The Neighbors Get a Minivan


A sleek black minivan was parked between our houses after work.  It did not leave as expected, rather, it returned day after day.  A paper tag protected by a sleeve of plastic was attached on the back, stating the expiration date at the end of June.  The minivan was here to stay. 

We saw the neighbors boarding their new cruiser and all of the bags and baskets that are apparently required to take a baby anywhere.  The baby was strapped to his daddy’s chest, supervising the undertaking and keeping an eye on his mother who stood nearby in obvious discomfort.  She appeared to be 12 months pregnant.

Hipsters are trying to extend the average gestational period.  Or so I have heard.  It could be fake news.  In any case, our neighbor just had a baby and then was instantly pregnant with another one in a phenomenon that will make their offspring “Irish twins” when the second one is born.  The timeline is unclear but it definitely seems that they have been continuously pregnant for the past two years.

The neighbors started out like us, very cool and modern, engaged in work and exercise, friends, and family. We resolved to share a pizza and a few cold adult beverages but never got around to scheduling a date because all of a sudden, wham-bam-thank-you-ma’am, they were pregnant and went underground. They emerged this Spring, eyes weak and blinking under the bright sun, pushing a stroller with a round faced ooling, drooling baby boy and with a belly popping out like a snake that just ate Mousezilla. 

We walked up to the new van and B said, “Looks like you are just missing the decals on the back.” 

He was referring to the ever-popular cookie cutter stickers of each family member and pet, usually something like two parents next to a half-sized sticker of toddler or two, with the outline of a dog wagging its tail in familial bliss. 

The couple smiled together in a wholesome unity, clear that they were of one mind, and the man said, “That’s a great idea. We’re just glad we have room for everyone now, even the dog.”

They will leave the neighborhood soon, there isn’t enough room as it is for the current occupants of their home, let alone when the babies start to stretch out and grow.  Already, they are planting petunias and Hosta’s, laying mulch, trimming trees and power washing their siding.  It’s just a matter of time before the FOR SALE sign goes into their front yard and they pack their lives into a U-Haul truck.  When they move, it will be with a family double in size than when they moved next door to us.

Meanwhile, we remain in place, at the same address with the same number of residents, exactly three cats and two humans, as when we came to town two years ago.  We will be just as childless but still happy, healthy, well-rested and living relatively uncomplicated, minivan free lives.  For now, anyways.


Nobody’s home


I exhaled a sigh of absolute relief. The Danger was gone, at last, and with it went the anxiety and fear of what the Danger might do in a drug induced, brain addled hour or two. It wasn’t easy getting the Danger to leave and it wasn’t exactly voluntary when he marched out the door.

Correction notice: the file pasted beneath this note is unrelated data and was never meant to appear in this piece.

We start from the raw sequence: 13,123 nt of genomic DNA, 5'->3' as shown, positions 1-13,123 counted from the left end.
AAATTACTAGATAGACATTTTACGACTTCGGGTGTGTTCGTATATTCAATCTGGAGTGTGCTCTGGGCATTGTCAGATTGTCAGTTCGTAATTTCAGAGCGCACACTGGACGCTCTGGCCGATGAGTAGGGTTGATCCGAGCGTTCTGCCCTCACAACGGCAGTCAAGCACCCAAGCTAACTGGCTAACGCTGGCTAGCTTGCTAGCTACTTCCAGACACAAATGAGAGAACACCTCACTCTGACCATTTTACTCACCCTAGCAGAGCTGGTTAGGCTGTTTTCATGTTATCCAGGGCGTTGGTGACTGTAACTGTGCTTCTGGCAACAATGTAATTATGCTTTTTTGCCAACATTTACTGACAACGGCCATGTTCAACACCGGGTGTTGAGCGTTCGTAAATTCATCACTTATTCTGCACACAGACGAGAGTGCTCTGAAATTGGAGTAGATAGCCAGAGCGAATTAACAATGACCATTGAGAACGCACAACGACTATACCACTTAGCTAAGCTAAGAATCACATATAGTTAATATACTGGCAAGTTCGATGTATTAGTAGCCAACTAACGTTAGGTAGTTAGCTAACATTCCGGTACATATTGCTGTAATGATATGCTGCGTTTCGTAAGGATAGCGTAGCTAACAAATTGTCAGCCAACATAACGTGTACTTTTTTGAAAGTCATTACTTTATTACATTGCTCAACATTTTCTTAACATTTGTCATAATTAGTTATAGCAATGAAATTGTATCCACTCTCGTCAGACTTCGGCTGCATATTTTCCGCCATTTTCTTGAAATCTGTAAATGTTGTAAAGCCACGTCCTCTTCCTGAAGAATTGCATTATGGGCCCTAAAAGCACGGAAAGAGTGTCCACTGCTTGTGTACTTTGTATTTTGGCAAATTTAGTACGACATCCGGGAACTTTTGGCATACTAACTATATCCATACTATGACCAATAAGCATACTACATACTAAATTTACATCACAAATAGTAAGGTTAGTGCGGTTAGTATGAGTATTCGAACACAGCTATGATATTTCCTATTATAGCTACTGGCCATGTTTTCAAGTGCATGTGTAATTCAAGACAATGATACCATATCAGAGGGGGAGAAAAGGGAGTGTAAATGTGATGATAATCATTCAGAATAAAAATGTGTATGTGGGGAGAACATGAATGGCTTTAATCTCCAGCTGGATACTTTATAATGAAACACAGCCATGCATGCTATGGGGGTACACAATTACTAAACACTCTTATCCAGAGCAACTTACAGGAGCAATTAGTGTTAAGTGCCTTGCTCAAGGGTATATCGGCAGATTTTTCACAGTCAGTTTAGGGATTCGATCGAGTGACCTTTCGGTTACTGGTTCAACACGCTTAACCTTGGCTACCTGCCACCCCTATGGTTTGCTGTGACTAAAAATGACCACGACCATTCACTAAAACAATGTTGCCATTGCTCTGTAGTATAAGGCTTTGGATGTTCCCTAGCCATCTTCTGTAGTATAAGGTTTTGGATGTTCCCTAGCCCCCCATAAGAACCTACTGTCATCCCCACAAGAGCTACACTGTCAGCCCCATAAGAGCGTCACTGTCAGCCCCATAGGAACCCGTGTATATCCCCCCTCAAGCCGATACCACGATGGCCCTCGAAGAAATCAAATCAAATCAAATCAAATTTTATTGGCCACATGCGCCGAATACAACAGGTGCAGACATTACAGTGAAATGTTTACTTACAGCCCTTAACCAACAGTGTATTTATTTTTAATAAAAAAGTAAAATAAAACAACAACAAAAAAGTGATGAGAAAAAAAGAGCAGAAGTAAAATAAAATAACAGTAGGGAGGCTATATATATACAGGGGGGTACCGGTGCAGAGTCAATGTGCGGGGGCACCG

But the Danger was gone and I was free.

I watched him struggle down the sidewalk from the safety of a window. A white, plastic bag dangled from a hooked finger, while the Danger gripped his most prized possession with both hands: a sixty-inch, flat screen, still-boxed television.   Paperwork, pictures, pillows, blankets, dishes, knick-knacks and clothing; all of it was left behind in a clear establishment of priorities.

He could have been heading across a Wal-Mart parking lot with his boxed tv and shopping bag, but instead, he was traveling by foot through one of the most treacherous areas of the city. At least it was during the day, I reasoned, but the forecast called for rain.

A bus pulled up and blocked my view of the soon-to-be weary traveler, and when I returned to the window, the Danger was completely gone, tv and all.

There was closure in this, like when the curtain drops down after the final applause.

Now, several days later, the curtain has been rudely withdrawn. H e’s back ringing the doorbell and peering through the window.  I am hiding under my desk, thinking quiet thoughts and waiting for the nightmare to pass.



The man sat on an upturned bucket next to a jug of cheap wine.  He stared out the window with bleary, blood-shot eyes.  Despite all logic and the warnings of his wife, he knew he was making the right decision.  What was he anyways, as a man without a home?  I’ve never lived in an apartment and I’m not about to start, he reasoned.

A car slowed in front of the home and pulled into the drive.  The man’s heart beat quickened.  He walked to the window and peered out from the side to avoid detection from the outside.  A couple stepped out from each side of the car, beaming with excitement.  It was time to take a stand, the man thought, they’re here. 

The man heard the front door open and steeled himself for what was to come. 

“Oh my God, someone’s here,” the woman exclaimed.